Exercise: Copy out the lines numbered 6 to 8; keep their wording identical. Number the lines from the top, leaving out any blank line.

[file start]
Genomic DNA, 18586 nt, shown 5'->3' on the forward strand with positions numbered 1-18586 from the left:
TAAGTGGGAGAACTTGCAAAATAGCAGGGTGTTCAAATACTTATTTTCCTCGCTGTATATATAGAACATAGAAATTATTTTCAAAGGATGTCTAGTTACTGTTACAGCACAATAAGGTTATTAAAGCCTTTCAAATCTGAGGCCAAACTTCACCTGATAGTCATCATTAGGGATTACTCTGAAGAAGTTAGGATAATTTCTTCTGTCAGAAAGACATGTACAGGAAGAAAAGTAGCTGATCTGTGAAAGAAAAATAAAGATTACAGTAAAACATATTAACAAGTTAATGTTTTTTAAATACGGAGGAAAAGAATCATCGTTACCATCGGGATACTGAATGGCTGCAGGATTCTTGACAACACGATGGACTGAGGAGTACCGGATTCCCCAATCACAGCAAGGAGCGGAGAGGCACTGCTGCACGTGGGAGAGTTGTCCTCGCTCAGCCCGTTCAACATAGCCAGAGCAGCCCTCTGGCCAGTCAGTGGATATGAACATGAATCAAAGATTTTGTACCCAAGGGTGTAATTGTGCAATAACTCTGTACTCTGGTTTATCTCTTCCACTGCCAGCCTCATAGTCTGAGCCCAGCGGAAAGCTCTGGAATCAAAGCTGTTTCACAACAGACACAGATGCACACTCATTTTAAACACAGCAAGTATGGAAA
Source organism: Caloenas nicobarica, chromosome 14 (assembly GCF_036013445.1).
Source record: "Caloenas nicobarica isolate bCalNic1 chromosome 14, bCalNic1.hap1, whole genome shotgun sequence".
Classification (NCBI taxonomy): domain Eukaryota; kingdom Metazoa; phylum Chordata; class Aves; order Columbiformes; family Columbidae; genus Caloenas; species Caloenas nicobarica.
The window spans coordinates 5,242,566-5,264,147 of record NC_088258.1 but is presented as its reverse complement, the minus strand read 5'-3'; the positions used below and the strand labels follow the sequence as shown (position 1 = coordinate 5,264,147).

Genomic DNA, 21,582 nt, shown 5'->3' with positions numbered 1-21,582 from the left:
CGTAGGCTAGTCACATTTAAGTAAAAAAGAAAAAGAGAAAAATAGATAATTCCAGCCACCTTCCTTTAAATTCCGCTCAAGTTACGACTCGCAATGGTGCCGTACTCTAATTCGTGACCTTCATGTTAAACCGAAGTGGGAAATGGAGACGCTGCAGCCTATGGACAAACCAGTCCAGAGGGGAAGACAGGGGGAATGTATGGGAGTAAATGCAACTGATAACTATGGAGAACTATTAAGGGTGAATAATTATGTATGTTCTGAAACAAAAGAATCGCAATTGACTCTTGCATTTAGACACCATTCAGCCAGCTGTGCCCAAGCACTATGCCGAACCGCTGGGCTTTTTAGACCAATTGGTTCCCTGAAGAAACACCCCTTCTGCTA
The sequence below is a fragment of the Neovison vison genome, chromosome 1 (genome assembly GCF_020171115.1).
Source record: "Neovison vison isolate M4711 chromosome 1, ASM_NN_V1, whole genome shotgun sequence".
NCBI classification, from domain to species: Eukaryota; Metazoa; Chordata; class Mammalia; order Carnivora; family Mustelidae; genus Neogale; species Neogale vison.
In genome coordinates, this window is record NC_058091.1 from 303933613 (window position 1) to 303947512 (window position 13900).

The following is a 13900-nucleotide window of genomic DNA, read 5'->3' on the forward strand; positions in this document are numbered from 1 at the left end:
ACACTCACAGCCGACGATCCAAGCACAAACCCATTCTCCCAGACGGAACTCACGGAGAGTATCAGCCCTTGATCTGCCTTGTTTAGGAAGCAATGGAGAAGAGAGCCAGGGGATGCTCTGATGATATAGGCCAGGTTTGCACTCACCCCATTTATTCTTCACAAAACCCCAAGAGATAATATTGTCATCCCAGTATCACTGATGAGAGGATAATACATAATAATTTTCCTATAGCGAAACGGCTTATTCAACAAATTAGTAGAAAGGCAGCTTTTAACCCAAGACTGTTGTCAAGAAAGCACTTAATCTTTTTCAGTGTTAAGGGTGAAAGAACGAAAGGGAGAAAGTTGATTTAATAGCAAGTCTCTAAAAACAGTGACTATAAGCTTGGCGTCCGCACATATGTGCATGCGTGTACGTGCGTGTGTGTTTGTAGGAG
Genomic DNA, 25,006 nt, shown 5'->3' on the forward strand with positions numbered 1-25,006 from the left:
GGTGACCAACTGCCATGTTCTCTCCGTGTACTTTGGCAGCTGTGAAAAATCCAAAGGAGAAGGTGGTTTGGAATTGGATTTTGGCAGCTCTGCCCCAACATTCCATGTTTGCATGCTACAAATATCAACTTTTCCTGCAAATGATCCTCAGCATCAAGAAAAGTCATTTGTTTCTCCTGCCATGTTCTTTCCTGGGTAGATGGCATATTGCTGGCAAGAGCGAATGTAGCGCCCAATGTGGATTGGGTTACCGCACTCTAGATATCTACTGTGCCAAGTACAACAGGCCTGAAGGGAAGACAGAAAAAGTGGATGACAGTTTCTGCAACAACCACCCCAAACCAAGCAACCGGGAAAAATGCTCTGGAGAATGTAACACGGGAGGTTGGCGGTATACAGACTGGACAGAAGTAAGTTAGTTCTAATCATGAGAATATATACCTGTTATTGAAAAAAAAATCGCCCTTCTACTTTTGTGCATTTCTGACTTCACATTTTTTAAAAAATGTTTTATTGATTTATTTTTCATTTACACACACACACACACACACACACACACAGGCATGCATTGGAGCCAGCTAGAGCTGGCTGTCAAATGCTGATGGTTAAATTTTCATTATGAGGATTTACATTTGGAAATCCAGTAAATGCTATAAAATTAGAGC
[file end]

The window spans coordinates 5,242,566-5,264,147 of record NC_088258.1 but is presented as its reverse complement, the minus strand read 5'-3'; the positions used below and the strand labels follow the sequence as shown (position 1 = coordinate 5,264,147).

Genomic DNA, 21,582 nt, shown 5'->3' with positions numbered 1-21,582 from the left:
CGTAGGCTAGTCACATTTAAGTAAAAAAGAAAAAGAGAAAAATAGATAATTCCAGCCACCTTCCTTTAAATTCCGCTCAAGTTACGACTCGCAATGGTGCCGTACTCTAATTCGTGACCTTCATGTTAAACCGAAGTGGGAAATGGAGACGCTGCAGCCTATGGACAAACCAGTCCAGAGGGGAAGACAGGGGGAATGTATGGGAGTAAATGCAACTGATAACTATGGAGAACTATTAAGGGTGAATAATTATGTATGTTCTGAAACAAAAGAATCGCAATTGACTCTTGCATTTAGACACCATTCAGCCAGCTGTGCCCAAGCACTATGCCGAACCGCTGGGCTTTTTAGACCAATTGGTTCCCTGAAGAAACACCCCTTCTGCTA